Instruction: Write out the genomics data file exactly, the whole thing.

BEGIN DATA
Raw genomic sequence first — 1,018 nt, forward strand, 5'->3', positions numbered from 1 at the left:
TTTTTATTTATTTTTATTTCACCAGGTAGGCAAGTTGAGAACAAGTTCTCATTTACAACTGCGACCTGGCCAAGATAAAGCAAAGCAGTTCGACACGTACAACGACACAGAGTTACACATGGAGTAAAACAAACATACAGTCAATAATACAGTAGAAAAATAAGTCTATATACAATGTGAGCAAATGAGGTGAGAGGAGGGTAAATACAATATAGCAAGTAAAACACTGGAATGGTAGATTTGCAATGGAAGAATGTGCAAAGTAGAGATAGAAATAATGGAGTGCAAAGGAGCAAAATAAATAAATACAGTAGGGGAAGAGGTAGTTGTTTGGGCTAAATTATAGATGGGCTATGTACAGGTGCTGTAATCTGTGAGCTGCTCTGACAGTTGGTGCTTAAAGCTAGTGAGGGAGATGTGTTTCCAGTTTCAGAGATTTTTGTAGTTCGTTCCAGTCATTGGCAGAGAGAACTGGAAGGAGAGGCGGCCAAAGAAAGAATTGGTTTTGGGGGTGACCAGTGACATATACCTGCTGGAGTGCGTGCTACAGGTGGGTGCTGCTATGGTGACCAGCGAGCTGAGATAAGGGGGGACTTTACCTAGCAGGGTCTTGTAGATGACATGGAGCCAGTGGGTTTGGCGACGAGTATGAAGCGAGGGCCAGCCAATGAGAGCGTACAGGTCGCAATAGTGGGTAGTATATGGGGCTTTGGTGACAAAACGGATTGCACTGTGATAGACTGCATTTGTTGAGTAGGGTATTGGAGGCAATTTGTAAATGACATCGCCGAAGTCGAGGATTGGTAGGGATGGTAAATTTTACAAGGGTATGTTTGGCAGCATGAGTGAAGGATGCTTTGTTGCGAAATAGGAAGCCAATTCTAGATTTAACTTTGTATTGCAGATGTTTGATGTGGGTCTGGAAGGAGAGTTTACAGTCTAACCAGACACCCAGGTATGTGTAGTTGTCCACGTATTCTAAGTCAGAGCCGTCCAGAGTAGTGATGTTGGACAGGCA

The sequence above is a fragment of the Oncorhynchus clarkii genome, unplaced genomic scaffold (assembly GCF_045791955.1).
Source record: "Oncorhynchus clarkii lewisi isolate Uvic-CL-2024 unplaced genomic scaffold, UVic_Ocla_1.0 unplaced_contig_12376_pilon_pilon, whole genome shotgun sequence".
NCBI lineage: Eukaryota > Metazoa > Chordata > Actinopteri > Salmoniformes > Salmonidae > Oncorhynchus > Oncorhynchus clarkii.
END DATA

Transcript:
Raw genomic sequence first — 1,018 nt, forward strand, 5'->3', positions numbered from 1 at the left:
TTTTTATTTATTTTTATTTCACCAGGTAGGCAAGTTGAGAACAAGTTCTCATTTACAACTGCGACCTGGCCAAGATAAAGCAAAGCAGTTCGACACGTACAACGACACAGAGTTACACATGGAGTAAAACAAACATACAGTCAATAATACAGTAGAAAAATAAGTCTATATACAATGTGAGCAAATGAGGTGAGAGGAGGGTAAATACAATATAGCAAGTAAAACACTGGAATGGTAGATTTGCAATGGAAGAATGTGCAAAGTAGAGATAGAAATAATGGAGTGCAAAGGAGCAAAATAAATAAATACAGTAGGGGAAGAGGTAGTTGTTTGGGCTAAATTATAGATGGGCTATGTACAGGTGCTGTAATCTGTGAGCTGCTCTGACAGTTGGTGCTTAAAGCTAGTGAGGGAGATGTGTTTCCAGTTTCAGAGATTTTTGTAGTTCGTTCCAGTCATTGGCAGAGAGAACTGGAAGGAGAGGCGGCCAAAGAAAGAATTGGTTTTGGGGGTGACCAGTGACATATACCTGCTGGAGTGCGTGCTACAGGTGGGTGCTGCTATGGTGACCAGCGAGCTGAGATAAGGGGGGACTTTACCTAGCAGGGTCTTGTAGATGACATGGAGCCAGTGGGTTTGGCGACGAGTATGAAGCGAGGGCCAGCCAATGAGAGCGTACAGGTCGCAATAGTGGGTAGTATATGGGGCTTTGGTGACAAAACGGATTGCACTGTGATAGACTGCATTTGTTGAGTAGGGTATTGGAGGCAATTTGTAAATGACATCGCCGAAGTCGAGGATTGGTAGGGATGGTAAATTTTACAAGGGTATGTTTGGCAGCATGAGTGAAGGATGCTTTGTTGCGAAATAGGAAGCCAATTCTAGATTTAACTTTGTATTGCAGATGTTTGATGTGGGTCTGGAAGGAGAGTTTACAGTCTAACCAGACACCCAGGTATGTGTAGTTGTCCACGTATTCTAAGTCAGAGCCGTCCAGAGTAGTGATGTTGGACAGGCA

The sequence above is a fragment of the Oncorhynchus clarkii genome, unplaced genomic scaffold (assembly GCF_045791955.1).
Source record: "Oncorhynchus clarkii lewisi isolate Uvic-CL-2024 unplaced genomic scaffold, UVic_Ocla_1.0 unplaced_contig_12376_pilon_pilon, whole genome shotgun sequence".
NCBI lineage: Eukaryota > Metazoa > Chordata > Actinopteri > Salmoniformes > Salmonidae > Oncorhynchus > Oncorhynchus clarkii.